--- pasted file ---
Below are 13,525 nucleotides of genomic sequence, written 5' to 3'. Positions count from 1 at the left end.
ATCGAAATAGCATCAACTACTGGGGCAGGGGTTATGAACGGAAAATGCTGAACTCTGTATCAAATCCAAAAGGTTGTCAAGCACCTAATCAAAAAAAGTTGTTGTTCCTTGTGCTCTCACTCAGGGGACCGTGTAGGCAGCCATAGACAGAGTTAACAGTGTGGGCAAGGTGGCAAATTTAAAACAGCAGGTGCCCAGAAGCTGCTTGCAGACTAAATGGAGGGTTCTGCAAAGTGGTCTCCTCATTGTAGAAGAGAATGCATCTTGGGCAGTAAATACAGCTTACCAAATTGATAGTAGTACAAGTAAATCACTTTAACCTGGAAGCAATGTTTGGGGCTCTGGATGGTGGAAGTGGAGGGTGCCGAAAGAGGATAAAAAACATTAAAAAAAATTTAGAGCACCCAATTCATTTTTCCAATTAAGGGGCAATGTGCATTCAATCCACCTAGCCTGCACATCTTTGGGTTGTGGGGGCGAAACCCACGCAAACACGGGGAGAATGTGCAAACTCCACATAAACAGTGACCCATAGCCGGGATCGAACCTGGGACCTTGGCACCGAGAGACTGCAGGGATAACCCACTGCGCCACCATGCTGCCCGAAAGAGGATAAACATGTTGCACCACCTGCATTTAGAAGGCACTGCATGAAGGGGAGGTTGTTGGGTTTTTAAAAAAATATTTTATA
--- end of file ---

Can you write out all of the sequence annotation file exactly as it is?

Below are 13,525 nucleotides of genomic sequence, written 5' to 3'. Positions count from 1 at the left end.
ATCGAAATAGCATCAACTACTGGGGCAGGGGTTATGAACGGAAAATGCTGAACTCTGTATCAAATCCAAAAGGTTGTCAAGCACCTAATCAAAAAAAGTTGTTGTTCCTTGTGCTCTCACTCAGGGGACCGTGTAGGCAGCCATAGACAGAGTTAACAGTGTGGGCAAGGTGGCAAATTTAAAACAGCAGGTGCCCAGAAGCTGCTTGCAGACTAAATGGAGGGTTCTGCAAAGTGGTCTCCTCATTGTAGAAGAGAATGCATCTTGGGCAGTAAATACAGCTTACCAAATTGATAGTAGTACAAGTAAATCACTTTAACCTGGAAGCAATGTTTGGGGCTCTGGATGGTGGAAGTGGAGGGTGCCGAAAGAGGATAAAAAACATTAAAAAAAATTTAGAGCACCCAATTCATTTTTCCAATTAAGGGGCAATGTGCATTCAATCCACCTAGCCTGCACATCTTTGGGTTGTGGGGGCGAAACCCACGCAAACACGGGGAGAATGTGCAAACTCCACATAAACAGTGACCCATAGCCGGGATCGAACCTGGGACCTTGGCACCGAGAGACTGCAGGGATAACCCACTGCGCCACCATGCTGCCCGAAAGAGGATAAACATGTTGCACCACCTGCATTTAGAAGGCACTGCATGAAGGGGAGGTTGTTGGGTTTTTAAAAAAATATTTTATA